Map Critique In-Class Exercise

For today’s lab, we’ll break everyone into groups of two or three; ask you to review the following list of choices and choose one map to analyze; then give you roughly a half-hour to explore your chosen map, and perhaps do a little background research to find out how it was created, by whom, what their intentions were, how it’s been received by its intended audiences/user groups, etc. Ultimately, you’ll apply some of the evaluative criteria we discussed in the first half of class (you can access my presentation here). We’ll then reconvene and share what we’ve discovered.

Here are your options:

Situ Research / International Criminal Court’s mapping of cultural destruction in Mali: a platform combining geospatial information, historic satellite imagery, photos, open-source videos, and other forms of site documentation to assess the destruction of sites of cultural heritage. You can find the interactive platform here. See also these additional media files. *Note: we’ll be visiting Situ’s studios on October 28!

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Situ Research / The Nation’s Where the Bodies are Buried: Mapping Allegations of War Crimes in Afghanistan: a geospatial portal combining historical satellite imagery, photos and videos, documenting evidence for alleged U.S. war crimes in Nerkh, Afghanistan.

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The Office for Creative Research / National Geographic / Wild Bird Trust’s Into the Okavango project: live data documenting expeditions into the Okavango Delta, which contributed to the Great Elephant Census. See also OCR’s project site and research journal. *Note: we’ll be visiting OCR on October 28, too!

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The Center for Spatial Research’s Citi Bike Rebalancing Study: studying Citi Bike use patterns and redistribution options in the hopes of evening out the bike-share geography.

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The Urban Fabric: publicly-created hand-embroidered maps.

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Almudena Cano Piñero’s Urban Strategies to Regenerate Indian Public Space: a student’s catalogue of tools for improving infrastructure and small-scale means for reinvigorating public space in Ahmadebad. See also her Archiprix profile, and more images here. You might choose to focus on a single rendering, or to look across her various illustration techniques and address her comprehensive cartographic approach.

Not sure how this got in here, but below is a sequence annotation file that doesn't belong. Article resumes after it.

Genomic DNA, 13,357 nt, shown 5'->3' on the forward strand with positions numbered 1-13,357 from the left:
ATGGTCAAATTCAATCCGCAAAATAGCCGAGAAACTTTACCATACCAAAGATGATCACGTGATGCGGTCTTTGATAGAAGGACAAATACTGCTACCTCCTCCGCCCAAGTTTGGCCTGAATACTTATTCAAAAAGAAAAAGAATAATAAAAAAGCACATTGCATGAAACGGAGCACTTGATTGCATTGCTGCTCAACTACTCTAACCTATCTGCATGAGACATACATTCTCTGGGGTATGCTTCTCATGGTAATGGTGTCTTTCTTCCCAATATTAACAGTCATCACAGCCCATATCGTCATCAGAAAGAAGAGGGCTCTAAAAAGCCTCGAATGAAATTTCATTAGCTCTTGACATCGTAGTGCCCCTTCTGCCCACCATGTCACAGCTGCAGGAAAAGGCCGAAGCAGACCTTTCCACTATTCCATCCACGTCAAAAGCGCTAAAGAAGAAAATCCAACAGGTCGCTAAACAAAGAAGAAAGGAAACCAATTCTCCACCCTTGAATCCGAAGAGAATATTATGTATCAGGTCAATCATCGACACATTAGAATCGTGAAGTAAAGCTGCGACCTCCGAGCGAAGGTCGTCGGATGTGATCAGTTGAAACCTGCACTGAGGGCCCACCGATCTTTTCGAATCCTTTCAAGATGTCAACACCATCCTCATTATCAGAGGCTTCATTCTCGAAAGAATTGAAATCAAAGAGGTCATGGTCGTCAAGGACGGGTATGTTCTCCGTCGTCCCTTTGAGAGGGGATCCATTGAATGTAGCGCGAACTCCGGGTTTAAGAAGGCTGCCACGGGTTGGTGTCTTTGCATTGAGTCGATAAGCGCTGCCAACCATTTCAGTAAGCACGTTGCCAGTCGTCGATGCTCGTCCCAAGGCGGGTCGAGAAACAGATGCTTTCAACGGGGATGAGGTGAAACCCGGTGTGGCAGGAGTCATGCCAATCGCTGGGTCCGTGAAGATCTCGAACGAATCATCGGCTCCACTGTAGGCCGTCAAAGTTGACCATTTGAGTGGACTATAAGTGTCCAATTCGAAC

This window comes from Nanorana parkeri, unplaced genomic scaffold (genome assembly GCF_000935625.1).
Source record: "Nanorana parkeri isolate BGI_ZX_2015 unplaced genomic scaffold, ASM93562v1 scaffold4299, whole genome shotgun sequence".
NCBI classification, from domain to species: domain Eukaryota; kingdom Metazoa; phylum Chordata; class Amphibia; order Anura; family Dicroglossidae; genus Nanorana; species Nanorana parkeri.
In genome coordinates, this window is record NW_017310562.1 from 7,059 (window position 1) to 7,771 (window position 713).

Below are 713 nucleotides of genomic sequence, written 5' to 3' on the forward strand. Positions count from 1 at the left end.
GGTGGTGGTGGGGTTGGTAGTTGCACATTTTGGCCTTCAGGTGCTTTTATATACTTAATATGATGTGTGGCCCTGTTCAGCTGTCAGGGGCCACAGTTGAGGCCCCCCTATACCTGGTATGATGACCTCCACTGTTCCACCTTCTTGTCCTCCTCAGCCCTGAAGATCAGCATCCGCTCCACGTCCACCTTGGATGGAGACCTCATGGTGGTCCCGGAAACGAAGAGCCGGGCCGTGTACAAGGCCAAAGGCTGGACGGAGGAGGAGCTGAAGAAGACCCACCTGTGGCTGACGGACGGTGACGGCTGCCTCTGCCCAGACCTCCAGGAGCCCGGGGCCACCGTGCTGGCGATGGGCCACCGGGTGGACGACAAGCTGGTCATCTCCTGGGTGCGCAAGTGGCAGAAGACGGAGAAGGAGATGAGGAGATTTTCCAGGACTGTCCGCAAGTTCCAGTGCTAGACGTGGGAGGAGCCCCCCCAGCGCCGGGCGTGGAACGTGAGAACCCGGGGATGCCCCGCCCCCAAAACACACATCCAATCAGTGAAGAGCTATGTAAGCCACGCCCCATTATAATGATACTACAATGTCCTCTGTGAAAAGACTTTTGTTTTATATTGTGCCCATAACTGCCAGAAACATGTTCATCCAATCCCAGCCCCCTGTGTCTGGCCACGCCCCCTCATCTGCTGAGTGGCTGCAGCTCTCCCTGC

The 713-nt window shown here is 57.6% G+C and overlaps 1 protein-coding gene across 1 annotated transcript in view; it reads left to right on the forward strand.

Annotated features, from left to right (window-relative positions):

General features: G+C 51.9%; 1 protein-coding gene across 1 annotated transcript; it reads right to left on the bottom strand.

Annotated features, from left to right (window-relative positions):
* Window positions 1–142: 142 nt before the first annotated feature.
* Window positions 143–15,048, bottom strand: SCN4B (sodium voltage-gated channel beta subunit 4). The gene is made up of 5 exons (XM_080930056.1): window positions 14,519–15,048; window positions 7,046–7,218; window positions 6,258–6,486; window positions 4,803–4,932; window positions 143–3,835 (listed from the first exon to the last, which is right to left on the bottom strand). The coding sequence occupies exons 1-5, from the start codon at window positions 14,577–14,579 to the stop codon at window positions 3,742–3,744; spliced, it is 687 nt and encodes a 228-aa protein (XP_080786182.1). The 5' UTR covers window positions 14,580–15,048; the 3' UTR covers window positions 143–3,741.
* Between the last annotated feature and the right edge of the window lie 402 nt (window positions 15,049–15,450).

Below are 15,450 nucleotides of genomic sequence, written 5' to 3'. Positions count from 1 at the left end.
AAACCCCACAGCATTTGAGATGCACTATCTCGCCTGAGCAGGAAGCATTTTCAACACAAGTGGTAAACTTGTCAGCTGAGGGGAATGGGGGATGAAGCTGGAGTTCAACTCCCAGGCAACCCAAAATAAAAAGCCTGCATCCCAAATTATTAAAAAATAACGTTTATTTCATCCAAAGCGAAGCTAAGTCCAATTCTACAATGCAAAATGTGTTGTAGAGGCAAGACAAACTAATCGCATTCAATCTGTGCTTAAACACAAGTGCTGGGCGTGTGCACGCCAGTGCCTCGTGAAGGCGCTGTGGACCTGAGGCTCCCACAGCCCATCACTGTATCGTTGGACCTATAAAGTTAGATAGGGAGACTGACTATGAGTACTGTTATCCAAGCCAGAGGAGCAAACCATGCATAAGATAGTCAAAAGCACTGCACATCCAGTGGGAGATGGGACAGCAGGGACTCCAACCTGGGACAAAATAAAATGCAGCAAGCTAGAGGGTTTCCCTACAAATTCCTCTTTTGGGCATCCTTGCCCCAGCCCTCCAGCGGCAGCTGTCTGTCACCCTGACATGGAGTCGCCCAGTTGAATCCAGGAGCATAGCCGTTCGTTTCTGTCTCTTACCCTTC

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The National Oceanic and Atmospheric Administration’s Science on a Sphere Explorer: an “interactive earth” visualization engine — a desktop version of the fancy displays we typically see in museums and science centers — featuring environmental data provided by satellites, ground observation, and computer models. See also the Atlantic CityLab article.

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City of Amsterdam Maps: based on all kinds of open city data — on housing, urban growth patterns, zoning, big development projects, concentrations of creative activity, etc. You might choose to critique the platform as a whole, or focus on one particular map, or compare a couple visualizations. See also the AtlanticCityLab article.

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Information Geographies: studying the geographies of who produces, reproduces, and has access to, and who is represented in our contemporary “knowledge economy.” Based on research directed by Mark Graham at the Oxford Internet Institute. You might choose to study a single map, compare two or three maps, or examine the research project as a whole.

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London Sound Survey: a multi-layered map of ambient sounds from across London, and across time.

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Surfacing: mapping the geography of transoceanic cables — the things that bring us the Internet. The map is an interactive companion toThe Undersea Network, a wonderful book by NYU faculty member Nicole Starosielski.

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Guide Psychogéographique de OWU: led by geographer John Krygier, whose work we’ve read for this week, a group of middle-schoolers engage in a dériveand map the sounds, textures, and smells of their summer camp at Ohio Wesleyan University. Read more about the mapping process.

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Larissa Fassler’s psychogeographic maps: tracing the non-places, informal connections, in-between spaces. See also the uncube article and blog post.

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Gert Jan Kocken’s palimpsestic maps of Amsterdam and Rotterdam: layered historical maps reflect the various traces of war in these two cities. See also Bianca Stigter’s essay.

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